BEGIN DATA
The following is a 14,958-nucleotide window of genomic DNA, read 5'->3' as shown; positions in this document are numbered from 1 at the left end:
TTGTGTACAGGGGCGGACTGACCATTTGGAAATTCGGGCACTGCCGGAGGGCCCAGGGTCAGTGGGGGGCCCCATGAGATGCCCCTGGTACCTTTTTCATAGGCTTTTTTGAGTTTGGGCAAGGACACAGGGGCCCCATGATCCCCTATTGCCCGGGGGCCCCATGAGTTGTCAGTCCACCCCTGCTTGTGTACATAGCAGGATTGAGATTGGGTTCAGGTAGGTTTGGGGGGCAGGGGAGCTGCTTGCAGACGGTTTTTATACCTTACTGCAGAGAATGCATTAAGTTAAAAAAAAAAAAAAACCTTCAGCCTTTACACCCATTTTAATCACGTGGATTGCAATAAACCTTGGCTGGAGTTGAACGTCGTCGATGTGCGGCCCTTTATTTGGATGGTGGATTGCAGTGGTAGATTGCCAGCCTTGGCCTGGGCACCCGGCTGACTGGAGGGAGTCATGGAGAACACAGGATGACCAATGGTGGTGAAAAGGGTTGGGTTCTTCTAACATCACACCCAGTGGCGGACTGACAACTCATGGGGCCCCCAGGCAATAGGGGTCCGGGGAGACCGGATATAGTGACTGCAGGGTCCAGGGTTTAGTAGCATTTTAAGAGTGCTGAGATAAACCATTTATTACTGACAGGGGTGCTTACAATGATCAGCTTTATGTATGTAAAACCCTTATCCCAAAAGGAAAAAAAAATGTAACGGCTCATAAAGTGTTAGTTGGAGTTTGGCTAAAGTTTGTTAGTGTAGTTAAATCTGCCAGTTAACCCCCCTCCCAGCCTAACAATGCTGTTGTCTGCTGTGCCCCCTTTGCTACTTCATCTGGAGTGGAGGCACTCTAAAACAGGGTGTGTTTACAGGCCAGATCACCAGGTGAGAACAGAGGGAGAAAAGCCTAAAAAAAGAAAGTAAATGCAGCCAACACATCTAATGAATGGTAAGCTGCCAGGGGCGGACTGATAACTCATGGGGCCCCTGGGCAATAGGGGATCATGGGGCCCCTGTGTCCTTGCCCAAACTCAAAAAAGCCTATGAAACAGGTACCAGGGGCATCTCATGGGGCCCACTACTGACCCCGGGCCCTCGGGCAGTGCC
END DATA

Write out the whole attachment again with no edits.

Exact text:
The following is a 14,958-nucleotide window of genomic DNA, read 5'->3' as shown; positions in this document are numbered from 1 at the left end:
TTGTGTACAGGGGCGGACTGACCATTTGGAAATTCGGGCACTGCCGGAGGGCCCAGGGTCAGTGGGGGGCCCCATGAGATGCCCCTGGTACCTTTTTCATAGGCTTTTTTGAGTTTGGGCAAGGACACAGGGGCCCCATGATCCCCTATTGCCCGGGGGCCCCATGAGTTGTCAGTCCACCCCTGCTTGTGTACATAGCAGGATTGAGATTGGGTTCAGGTAGGTTTGGGGGGCAGGGGAGCTGCTTGCAGACGGTTTTTATACCTTACTGCAGAGAATGCATTAAGTTAAAAAAAAAAAAAAACCTTCAGCCTTTACACCCATTTTAATCACGTGGATTGCAATAAACCTTGGCTGGAGTTGAACGTCGTCGATGTGCGGCCCTTTATTTGGATGGTGGATTGCAGTGGTAGATTGCCAGCCTTGGCCTGGGCACCCGGCTGACTGGAGGGAGTCATGGAGAACACAGGATGACCAATGGTGGTGAAAAGGGTTGGGTTCTTCTAACATCACACCCAGTGGCGGACTGACAACTCATGGGGCCCCCAGGCAATAGGGGTCCGGGGAGACCGGATATAGTGACTGCAGGGTCCAGGGTTTAGTAGCATTTTAAGAGTGCTGAGATAAACCATTTATTACTGACAGGGGTGCTTACAATGATCAGCTTTATGTATGTAAAACCCTTATCCCAAAAGGAAAAAAAAATGTAACGGCTCATAAAGTGTTAGTTGGAGTTTGGCTAAAGTTTGTTAGTGTAGTTAAATCTGCCAGTTAACCCCCCTCCCAGCCTAACAATGCTGTTGTCTGCTGTGCCCCCTTTGCTACTTCATCTGGAGTGGAGGCACTCTAAAACAGGGTGTGTTTACAGGCCAGATCACCAGGTGAGAACAGAGGGAGAAAAGCCTAAAAAAAGAAAGTAAATGCAGCCAACACATCTAATGAATGGTAAGCTGCCAGGGGCGGACTGATAACTCATGGGGCCCCTGGGCAATAGGGGATCATGGGGCCCCTGTGTCCTTGCCCAAACTCAAAAAAGCCTATGAAACAGGTACCAGGGGCATCTCATGGGGCCCACTACTGACCCCGGGCCCTCGGGCAGTGCC